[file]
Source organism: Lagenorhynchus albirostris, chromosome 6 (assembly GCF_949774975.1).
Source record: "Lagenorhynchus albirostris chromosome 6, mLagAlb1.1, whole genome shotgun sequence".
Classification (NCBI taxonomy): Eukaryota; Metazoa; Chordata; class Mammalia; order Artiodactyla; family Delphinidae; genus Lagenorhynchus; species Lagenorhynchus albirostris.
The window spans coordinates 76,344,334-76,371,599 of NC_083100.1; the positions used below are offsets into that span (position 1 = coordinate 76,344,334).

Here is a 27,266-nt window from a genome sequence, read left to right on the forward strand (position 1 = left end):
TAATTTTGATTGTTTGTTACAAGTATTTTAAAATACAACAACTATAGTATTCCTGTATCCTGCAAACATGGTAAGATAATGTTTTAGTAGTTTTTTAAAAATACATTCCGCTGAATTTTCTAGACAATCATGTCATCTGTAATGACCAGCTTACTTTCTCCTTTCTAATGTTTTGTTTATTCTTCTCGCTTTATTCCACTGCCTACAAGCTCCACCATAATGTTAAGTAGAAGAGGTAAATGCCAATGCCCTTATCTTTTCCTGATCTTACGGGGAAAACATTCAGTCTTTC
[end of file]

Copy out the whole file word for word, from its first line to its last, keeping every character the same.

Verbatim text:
Source organism: Lagenorhynchus albirostris, chromosome 6 (assembly GCF_949774975.1).
Source record: "Lagenorhynchus albirostris chromosome 6, mLagAlb1.1, whole genome shotgun sequence".
Classification (NCBI taxonomy): Eukaryota; Metazoa; Chordata; class Mammalia; order Artiodactyla; family Delphinidae; genus Lagenorhynchus; species Lagenorhynchus albirostris.
The window spans coordinates 76,344,334-76,371,599 of NC_083100.1; the positions used below are offsets into that span (position 1 = coordinate 76,344,334).

Here is a 27,266-nt window from a genome sequence, read left to right on the forward strand (position 1 = left end):
TAATTTTGATTGTTTGTTACAAGTATTTTAAAATACAACAACTATAGTATTCCTGTATCCTGCAAACATGGTAAGATAATGTTTTAGTAGTTTTTTAAAAATACATTCCGCTGAATTTTCTAGACAATCATGTCATCTGTAATGACCAGCTTACTTTCTCCTTTCTAATGTTTTGTTTATTCTTCTCGCTTTATTCCACTGCCTACAAGCTCCACCATAATGTTAAGTAGAAGAGGTAAATGCCAATGCCCTTATCTTTTCCTGATCTTACGGGGAAAACATTCAGTCTTTC